And in scarcely any of Mr. Bright's speeches has this special political characteristic,—that his wrath against the higher class is with him the spring of his magnificent expression of love and pity for the people, rather than his feeling for the people the spring of his wrath against the higher class,— seemed to us so remarkable as in this great Birmingham ora- tion. We can never catch the half-religious zeal of Mr. Bright's political philippics without a passing glow of admira- tion, and yet the key of his eloquence always warns us that his heart is not so much fighting for his clients as against his foes. That is not true love of the popular cause that scarcely cares for any scheme far their bene- fit which is not wrung out of reluctant enemies. That is not pure love for the messes which measures their gain by the humiliation of the eminent. That is not the truest love for freedom which harps solely on the downfall of the oppressor. We take it that ours is a truer popular creed than Mr. Bright's, for we are not anxious, as he is, to sacrifice- the foreign influence of England, even in cases where a just and great cause cries to us for our aid, simply in order to diminish the Army and Navy " patronage " at the disposal of the aristocracy. We are not willing, as he is, to waste utterly the stores'of fine judgment and various thought in the edu- cated classes for our Legislature, simply that we may have the satisfaction of plucking the last vestige of privilege out of influential hands. We are not desirous, as he is, to get Parliament that shall as near as possible record the same decisions as the men of the nation would-vote if they could be assembled on Salisbury Plain, simply because such a Parliament would create a great disturbance in the upper strata of society, which is, says Mr. Bright, "precisely what we want." It seems to us that true love for the people will simply look to the good of the whole nation, without either hatred or love for any one section of it like the aristocracy,—will be anxious to estimate the true political worth alike of aristocracy, middle class, and working class with absolute impartiality, to use freely what is great in each of them, and guard against what is selfish or threatening with only one thought, the thought for the welfare of the whole State. Mr. Bright does not do this_ His heart is so absorbed in a life-long political enmity, that he thinks far less of obtaining the greatest possible. efficiency for the service of the nation, and guiding it to its highest ends, than of paying off the old grudges which the privileged classes have, often no doubt justly, incurred from the masses of the people. Both in the choice of political ends and the selection of political means, Mr. Bright's democracy subordinates his love for the whole nation to his hatred of one portion of it.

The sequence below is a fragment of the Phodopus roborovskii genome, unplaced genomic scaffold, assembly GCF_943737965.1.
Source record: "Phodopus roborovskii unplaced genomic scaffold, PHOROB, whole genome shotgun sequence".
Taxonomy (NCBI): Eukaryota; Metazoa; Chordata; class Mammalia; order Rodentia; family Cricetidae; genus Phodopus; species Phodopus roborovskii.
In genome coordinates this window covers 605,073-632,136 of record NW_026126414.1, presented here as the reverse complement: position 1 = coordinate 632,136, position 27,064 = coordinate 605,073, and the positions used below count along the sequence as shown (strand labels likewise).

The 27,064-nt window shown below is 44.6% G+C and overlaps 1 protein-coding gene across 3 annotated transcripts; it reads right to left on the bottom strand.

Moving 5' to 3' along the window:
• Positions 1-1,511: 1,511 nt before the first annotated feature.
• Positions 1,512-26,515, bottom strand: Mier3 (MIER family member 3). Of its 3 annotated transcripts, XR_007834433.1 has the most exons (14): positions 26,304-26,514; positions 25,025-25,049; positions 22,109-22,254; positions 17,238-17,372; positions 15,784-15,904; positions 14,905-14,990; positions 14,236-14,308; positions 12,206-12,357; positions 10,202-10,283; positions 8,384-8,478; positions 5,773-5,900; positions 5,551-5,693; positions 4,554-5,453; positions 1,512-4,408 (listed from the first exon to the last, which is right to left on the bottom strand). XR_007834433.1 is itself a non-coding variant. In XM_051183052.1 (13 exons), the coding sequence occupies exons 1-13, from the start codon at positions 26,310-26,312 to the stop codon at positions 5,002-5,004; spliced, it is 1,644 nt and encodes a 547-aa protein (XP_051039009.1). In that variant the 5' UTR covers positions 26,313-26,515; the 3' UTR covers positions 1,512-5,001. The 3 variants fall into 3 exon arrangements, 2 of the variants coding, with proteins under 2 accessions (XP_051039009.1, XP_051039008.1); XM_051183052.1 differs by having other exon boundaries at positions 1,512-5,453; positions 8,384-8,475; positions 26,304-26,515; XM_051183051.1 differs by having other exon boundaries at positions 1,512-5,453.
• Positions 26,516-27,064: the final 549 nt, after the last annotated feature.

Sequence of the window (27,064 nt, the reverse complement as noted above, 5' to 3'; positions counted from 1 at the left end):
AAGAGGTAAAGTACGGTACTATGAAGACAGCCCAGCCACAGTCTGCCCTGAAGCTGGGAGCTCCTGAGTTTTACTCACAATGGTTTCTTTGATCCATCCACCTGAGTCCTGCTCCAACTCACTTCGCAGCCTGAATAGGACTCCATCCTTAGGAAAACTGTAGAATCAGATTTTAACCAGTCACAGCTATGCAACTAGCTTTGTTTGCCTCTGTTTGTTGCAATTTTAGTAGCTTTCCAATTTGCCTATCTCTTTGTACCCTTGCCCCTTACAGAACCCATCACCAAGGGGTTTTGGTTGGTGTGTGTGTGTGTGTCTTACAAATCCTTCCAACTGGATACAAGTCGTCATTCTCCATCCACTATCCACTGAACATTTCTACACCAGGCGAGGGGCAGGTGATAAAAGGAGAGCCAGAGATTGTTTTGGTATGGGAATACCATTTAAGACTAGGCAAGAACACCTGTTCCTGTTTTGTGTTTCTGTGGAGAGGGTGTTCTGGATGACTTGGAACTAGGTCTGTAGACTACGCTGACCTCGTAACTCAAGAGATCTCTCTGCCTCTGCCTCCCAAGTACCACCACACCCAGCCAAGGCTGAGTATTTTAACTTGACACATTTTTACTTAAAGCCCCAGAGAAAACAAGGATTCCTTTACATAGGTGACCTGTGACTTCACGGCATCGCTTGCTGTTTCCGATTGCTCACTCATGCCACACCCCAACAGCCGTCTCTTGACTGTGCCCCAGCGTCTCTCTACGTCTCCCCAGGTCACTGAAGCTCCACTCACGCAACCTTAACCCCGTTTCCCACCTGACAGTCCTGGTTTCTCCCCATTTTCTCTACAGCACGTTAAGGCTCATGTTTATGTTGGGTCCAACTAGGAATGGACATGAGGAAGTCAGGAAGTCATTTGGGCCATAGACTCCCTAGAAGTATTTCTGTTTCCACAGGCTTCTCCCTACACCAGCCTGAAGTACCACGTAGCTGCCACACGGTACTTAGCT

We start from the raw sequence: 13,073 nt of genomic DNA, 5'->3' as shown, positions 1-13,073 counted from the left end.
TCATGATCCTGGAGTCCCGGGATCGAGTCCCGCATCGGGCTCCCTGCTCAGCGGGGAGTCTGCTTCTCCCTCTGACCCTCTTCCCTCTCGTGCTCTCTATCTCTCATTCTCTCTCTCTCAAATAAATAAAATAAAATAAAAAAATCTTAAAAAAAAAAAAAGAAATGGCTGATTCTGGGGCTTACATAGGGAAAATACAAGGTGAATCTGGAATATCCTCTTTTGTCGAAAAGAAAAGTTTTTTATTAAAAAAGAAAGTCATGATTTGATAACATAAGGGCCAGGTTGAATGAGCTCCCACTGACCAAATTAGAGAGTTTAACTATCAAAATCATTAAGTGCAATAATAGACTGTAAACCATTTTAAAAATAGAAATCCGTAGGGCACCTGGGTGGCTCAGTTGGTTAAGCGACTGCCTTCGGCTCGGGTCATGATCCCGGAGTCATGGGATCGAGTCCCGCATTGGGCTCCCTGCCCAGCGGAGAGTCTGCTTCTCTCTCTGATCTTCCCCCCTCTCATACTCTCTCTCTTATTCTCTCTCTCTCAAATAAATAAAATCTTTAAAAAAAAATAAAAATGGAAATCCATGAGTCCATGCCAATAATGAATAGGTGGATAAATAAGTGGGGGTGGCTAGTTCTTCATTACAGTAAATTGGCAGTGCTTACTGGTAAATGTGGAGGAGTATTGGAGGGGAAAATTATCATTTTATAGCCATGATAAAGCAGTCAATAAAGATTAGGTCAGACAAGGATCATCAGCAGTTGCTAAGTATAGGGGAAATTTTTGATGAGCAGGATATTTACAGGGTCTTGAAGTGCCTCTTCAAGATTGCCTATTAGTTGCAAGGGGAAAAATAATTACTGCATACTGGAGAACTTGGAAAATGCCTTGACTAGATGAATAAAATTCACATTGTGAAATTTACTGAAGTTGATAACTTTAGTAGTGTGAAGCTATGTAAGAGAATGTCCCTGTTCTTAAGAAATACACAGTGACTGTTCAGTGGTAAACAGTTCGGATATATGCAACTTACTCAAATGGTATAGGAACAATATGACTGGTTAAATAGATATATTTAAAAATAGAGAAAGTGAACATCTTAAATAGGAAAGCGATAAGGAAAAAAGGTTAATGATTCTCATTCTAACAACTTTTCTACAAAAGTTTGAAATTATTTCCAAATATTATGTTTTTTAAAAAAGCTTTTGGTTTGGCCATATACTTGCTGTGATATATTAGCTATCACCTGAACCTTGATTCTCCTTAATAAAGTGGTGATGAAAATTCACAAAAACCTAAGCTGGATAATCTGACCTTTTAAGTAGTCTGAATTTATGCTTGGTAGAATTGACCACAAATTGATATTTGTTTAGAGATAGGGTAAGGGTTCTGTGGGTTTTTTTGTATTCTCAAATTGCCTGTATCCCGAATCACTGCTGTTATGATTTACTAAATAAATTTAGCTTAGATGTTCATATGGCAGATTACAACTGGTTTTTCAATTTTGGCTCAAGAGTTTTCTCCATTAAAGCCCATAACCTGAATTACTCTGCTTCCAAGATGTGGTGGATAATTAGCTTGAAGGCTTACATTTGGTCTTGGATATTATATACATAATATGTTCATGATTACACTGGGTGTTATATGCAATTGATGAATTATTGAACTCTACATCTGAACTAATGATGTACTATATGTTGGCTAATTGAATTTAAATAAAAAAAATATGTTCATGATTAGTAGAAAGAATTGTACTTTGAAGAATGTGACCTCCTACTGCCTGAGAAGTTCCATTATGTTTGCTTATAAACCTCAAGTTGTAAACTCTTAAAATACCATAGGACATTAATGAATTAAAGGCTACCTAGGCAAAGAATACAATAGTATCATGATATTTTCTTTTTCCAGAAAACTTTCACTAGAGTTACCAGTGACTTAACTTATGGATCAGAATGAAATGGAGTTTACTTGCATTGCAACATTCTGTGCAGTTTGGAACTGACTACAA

First, with regard to the choice of political ends,—compare only the almost malevolent and savage triumph of the first part of his speech over the downfall, as he thinks it, of the principle of assisting weak and oppressed nations against the aggression of mere unscrupulous invasion, with the noble passage in which he exults over the intervention,—for to all moral intents and purposes it is intervention,—of the North between the negroes and their oppressors. Speaking of the main- tenance of the "balance of power," which, as he has previously admitted, means, in its best form, only the duty of assisting weak nations against inexcusable external invasion,—he says with frantic delight, "I am very glad to be able to rejoice that this foul idol,—fouler than any that heathen tribe has ever worshipped,—has at last been cut down, and that there is one superstition the less which has its hold upon the Eng- lish statesman and the English people." Within ten minutes Mr. Bright was exulting in the war which is striking the shackles from the negro, and making him "a free man before his God." Why this difference of tone ? If there is deep moral justification for the invasion of the South it is only this, that the Southern revolution was a revolution in the name of slavery. If non-intervention is good when Austrians, or Prussians, or Russians are trying to establish political slavery, it must be equally good when the Southern Americans are trying to rivet social slavery. The true reason of the difference of Mr. Bright's tone is not in the principles, but in the exponents of them. Lord Palmerston and Lord Russell, who have uttered "cart-loads of rhetorical . rubbish," were guilty of defending the one principle. Men with no pretensions to aristocratic birth or training,—men of the people like Mr. Lincoln,—vulgar, middle-class men like Mr. Seward—have defended the other. The nation may not be guided to noble ends by an aristocracy. But let them get statesmen from the lower class to recommend those ends, and Mr. Bright will not grudge his praise. Next, in the choice of political means, see how Mr. Bright subordinates his lore for the nation to his hatred of a class in that nation. He speaks seriously, and we have no doubt candidly, of the mere right, not to 'practical political re- presentation, but to go up to the poll to deliver your vote, —as if that were the first right of man. What he asks for is not justice in legislation,—not a wise and prudent deliberative assembly,—not a fair representation of the various interests of English society in Parliament,—not, in short, the most obvious means to impartial arid well-considered government for the whole people,—but the right of each man to deliver his vote at the poll. That is the be-all and the end-all of his notion of political justice. Whenever that is denied it is "insultingly denied." "Representation is found in Italy, in Austria—even in almost all the German States— in the Northern States, in Belgium, Holland, France, Portugal, and Spain. It is found, as you know, all over the American continent; it is found also firmly settled as an institution in Australia. Englishmen everywhere but at home are received into the bosom of this great, permanent, undying constitution and safeguard for human and national freedom; but here they are slandered, they are insulted, they are reviled, they are shut out, they are invited to have a hundred ways of amusing themselves ; but if they stand at the House of Commons or at the poll, and see their richer brethren go up to the vote, they are not allowed to register their names in favour of principles for which their fathers before them have sighed in many a bitter hour of disappointment." Such is Mr. Bright's lan- guage about a piece of political machinery which, if it does not work for the highest political benefit of the whole people, is no more a right than it is a right to use a spinning jenny where you could have a power loom. If he had claimed for the working classes the right to be heard, and atten- tively heard, in Parliament, he would have claimed a right. But when he claims a particular mode of effecting this purpose as a right, — and that a mode which must deprive the whole nation of a large portion of the deli- berative efficiency of Parliament to satisfy the fanciful desire of the members of one class to appear to have equal weight with members of other classes at the hustings, though that apparent equality really amounts to the exercise of in- finitely greater weight,—he is in fact simply gratifying his spleen against the powerful under the form of a love for the weak. We ourselves desire no less ardently than Mr. Bright a reform that may give the energy of the North of England and the intelligent working class in all the large towns their fair proportional weight in Parliament. But we do not see any patriotism or any love for the people in asking that these things should be granted in a particular mode which must rob the nation of much at least of the variety of thought and culture which now distinguishes its deliberative assembly. Mr. Bright's love for the masses is, we doubt not, genuine. But it is altogether merged in the intensity of his antipathy to those who have been no doubt dangerous foes, but are quite capable of being made into permanent friends, and who have always been invaluable servants.